And despite Tom Steyer’s current contention that the I word has strong grassroots support—he says his number crunchers have identified 697,780 “infrequent voters” who’d go to the polls for impeachment in 63 competitive House races—an NPR/PBS NewsHour/Marist poll, released in April, suggests that impeachment would turn off a huge share of independents. Yes, 42 percent of all registered voters would definitely support a candidate who calls for Trump’s removal—but 47 percent (including the same percentage of independents) said they’d definitely oppose such a candidate. For many independents, impeachment likely implies a worsening of the partisan gridlock they reputedly abhor.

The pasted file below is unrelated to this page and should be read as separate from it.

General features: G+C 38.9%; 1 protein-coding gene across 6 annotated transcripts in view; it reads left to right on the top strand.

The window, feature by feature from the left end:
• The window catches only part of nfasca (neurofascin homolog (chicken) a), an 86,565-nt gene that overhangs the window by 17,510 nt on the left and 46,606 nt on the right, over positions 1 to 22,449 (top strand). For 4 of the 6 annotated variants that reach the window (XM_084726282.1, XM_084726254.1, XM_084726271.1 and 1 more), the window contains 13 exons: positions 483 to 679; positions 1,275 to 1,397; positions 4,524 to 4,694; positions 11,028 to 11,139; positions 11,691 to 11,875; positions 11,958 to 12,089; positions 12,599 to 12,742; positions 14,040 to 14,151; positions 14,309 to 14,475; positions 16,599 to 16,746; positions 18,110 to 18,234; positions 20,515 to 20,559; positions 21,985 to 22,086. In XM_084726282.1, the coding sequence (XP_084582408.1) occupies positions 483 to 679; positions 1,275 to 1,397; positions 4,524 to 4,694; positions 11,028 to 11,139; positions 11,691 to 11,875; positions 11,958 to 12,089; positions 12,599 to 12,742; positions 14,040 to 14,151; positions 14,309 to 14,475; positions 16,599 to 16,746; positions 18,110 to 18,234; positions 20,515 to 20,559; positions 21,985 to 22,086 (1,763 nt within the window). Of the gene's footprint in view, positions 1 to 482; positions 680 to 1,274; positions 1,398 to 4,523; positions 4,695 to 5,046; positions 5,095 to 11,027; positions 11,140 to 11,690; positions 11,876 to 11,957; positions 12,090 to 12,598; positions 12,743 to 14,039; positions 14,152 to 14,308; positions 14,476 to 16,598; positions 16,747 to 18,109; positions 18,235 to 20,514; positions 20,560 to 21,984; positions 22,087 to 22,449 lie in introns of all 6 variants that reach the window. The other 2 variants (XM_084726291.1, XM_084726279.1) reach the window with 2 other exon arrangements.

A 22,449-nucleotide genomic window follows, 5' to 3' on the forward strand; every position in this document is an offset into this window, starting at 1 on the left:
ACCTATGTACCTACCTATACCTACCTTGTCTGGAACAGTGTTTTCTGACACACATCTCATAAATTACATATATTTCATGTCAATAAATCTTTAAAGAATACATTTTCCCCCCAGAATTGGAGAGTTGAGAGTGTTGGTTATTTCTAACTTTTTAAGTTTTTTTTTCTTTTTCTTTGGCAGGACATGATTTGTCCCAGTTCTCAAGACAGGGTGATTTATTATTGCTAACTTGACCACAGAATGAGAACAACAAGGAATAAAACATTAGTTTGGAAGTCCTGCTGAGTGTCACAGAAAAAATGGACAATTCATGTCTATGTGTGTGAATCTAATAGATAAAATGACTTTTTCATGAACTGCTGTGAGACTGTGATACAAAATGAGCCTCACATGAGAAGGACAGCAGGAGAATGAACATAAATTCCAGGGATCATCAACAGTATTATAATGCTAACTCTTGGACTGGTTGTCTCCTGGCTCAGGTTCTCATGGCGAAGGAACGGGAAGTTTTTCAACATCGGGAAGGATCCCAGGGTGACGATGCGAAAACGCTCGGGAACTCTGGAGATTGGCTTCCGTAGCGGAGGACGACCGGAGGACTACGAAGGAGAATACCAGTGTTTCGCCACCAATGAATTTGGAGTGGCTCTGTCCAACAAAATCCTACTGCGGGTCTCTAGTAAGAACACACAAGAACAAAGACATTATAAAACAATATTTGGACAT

This helps to explain why top Democrats like Jerry Nadler are so cautious. Nadler, a congressman from New York, would take the gavel of the House Judiciary Committee—the key impeachment panel—if a blue wave shifts the chamber in November. But here’s what he told a town-hall gathering back in February: “I would dearly love to preside over the impeachment of Donald Trump.” However, “I don’t know if we can do that, or will do that, or would do that.” It might hinge on what Mueller says publicly, and even if Democrats take the House, the impeachment evidence would have to be strong enough to convince at least “some appreciable fraction” of Trump supporters that action was warranted—because otherwise, Nadler said, “you will tear the country apart.”